A migrant camp dismantled in northern Mexico

Dismantled migrant encampment in northern Mexico


The authorities of the city of Ciudad Juárez, in northern Mexico on the border with the United States, dismantled on Monday a camp of migrants set up in front of the town hall, about fifty of whom refused to leave the premises.

Civil protection officials intervened in the camp, mostly housing Venezuelans, to transfer the migrants to another site provided by the town hall and equipped with water, showers and electricity, noted an AFP journalist. .

Some 120 migrants agreed to be relocated, but around 50 refused to leave their tents made of plastic and cardboard.

About fifty police officers then came to dismantle the shelters and encountered resistance from these migrants who railed against them before resigning themselves for the most part to the new site, some leaving to seek another place to spend the night.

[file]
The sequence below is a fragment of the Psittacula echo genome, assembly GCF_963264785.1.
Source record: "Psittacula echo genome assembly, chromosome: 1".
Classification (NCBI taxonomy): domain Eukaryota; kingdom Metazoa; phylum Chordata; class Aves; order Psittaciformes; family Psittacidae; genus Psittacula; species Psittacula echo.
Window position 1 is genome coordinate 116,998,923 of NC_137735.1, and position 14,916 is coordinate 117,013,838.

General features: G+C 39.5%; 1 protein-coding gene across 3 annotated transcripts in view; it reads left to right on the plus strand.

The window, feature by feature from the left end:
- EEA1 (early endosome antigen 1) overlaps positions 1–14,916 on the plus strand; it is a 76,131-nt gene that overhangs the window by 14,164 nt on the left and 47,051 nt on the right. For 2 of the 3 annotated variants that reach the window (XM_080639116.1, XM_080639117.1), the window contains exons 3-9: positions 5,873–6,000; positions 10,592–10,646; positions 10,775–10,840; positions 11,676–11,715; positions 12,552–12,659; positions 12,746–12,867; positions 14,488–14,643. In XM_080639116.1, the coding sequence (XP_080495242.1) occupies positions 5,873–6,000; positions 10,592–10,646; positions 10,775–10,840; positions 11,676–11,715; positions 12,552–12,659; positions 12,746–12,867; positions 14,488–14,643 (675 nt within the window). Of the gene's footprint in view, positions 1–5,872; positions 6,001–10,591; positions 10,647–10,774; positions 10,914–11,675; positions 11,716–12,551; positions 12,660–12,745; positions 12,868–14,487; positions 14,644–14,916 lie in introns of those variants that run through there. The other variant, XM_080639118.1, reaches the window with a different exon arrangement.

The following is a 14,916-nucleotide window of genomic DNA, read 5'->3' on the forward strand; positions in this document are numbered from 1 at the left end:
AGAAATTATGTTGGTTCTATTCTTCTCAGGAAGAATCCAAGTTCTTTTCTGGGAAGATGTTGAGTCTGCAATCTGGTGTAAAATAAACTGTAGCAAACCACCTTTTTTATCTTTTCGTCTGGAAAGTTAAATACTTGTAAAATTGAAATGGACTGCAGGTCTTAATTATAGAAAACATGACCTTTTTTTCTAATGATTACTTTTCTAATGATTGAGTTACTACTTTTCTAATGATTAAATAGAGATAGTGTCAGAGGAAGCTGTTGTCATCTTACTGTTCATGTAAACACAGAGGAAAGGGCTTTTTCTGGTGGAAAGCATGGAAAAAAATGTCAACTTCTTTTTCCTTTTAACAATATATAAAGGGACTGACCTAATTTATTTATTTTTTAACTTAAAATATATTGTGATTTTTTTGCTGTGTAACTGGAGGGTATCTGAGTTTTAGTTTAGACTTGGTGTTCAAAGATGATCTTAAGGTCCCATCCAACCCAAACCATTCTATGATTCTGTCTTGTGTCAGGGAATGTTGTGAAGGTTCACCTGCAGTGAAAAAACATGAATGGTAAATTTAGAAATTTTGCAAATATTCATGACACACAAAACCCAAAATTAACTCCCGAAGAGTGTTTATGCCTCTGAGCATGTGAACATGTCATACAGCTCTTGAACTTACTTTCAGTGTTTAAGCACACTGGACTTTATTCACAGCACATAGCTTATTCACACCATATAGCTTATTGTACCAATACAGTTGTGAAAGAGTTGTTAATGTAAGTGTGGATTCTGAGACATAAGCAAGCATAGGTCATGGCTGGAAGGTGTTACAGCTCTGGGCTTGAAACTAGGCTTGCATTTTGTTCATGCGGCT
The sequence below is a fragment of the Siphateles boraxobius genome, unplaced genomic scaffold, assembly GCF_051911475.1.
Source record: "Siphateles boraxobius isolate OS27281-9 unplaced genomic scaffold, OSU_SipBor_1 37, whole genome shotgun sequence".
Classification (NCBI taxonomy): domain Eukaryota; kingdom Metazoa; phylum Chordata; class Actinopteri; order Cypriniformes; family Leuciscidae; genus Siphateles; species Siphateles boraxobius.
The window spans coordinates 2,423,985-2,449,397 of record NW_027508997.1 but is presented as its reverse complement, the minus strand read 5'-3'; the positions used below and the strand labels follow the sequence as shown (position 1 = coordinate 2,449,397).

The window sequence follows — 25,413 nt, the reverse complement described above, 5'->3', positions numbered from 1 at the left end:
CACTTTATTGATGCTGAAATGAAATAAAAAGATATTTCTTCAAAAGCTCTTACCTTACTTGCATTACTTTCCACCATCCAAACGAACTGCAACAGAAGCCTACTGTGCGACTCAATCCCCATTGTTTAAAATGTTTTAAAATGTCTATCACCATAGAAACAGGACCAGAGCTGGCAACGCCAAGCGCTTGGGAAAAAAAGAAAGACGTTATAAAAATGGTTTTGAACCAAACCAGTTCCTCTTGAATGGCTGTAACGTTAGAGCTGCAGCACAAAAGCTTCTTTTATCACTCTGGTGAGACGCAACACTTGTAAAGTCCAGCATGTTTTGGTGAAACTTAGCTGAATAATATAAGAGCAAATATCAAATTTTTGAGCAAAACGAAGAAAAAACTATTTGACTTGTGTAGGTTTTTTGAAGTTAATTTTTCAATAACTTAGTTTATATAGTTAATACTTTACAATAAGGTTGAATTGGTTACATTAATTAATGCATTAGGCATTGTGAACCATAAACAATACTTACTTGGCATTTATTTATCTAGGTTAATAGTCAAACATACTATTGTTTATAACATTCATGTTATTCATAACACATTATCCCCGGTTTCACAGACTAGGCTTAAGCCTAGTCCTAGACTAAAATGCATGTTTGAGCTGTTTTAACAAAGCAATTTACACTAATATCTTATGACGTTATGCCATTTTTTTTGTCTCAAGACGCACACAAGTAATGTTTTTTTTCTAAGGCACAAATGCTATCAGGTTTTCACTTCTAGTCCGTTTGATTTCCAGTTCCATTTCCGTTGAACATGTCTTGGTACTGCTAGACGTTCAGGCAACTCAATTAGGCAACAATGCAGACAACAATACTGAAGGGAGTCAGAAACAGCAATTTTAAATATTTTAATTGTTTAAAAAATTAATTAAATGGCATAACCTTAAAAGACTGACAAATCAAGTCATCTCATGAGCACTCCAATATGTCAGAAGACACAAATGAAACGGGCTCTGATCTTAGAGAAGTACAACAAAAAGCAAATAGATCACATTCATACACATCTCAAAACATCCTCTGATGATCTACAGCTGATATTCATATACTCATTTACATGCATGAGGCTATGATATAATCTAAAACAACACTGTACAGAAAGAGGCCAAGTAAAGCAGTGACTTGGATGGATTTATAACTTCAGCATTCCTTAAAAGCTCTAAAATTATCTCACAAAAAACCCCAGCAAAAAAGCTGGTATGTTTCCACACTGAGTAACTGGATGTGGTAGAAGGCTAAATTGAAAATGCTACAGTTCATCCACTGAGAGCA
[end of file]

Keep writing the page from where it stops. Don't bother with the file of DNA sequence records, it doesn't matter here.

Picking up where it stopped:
Migrants have been wary of authorities in Ciudad Juárez since a roundup of dozens of them last March. On the night of March 27-28, a fire at a detention center in the city killed 40 migrants, most of them by asphyxiation on the spot.

An estimated thousands of migrants are currently in detention Mexican localities bordering the United States where they hope to seek asylum.

The arrival of undocumented foreigners, mostly Venezuelans, has increased in recent months as the expiry of a measure adopted during the pandemic by the United States to lock down the country, Title 42.

This measure, put in place in 2020 to combat Covid-19, was replaced on May 11 by a new system with in particular restrictions on the right of asylum.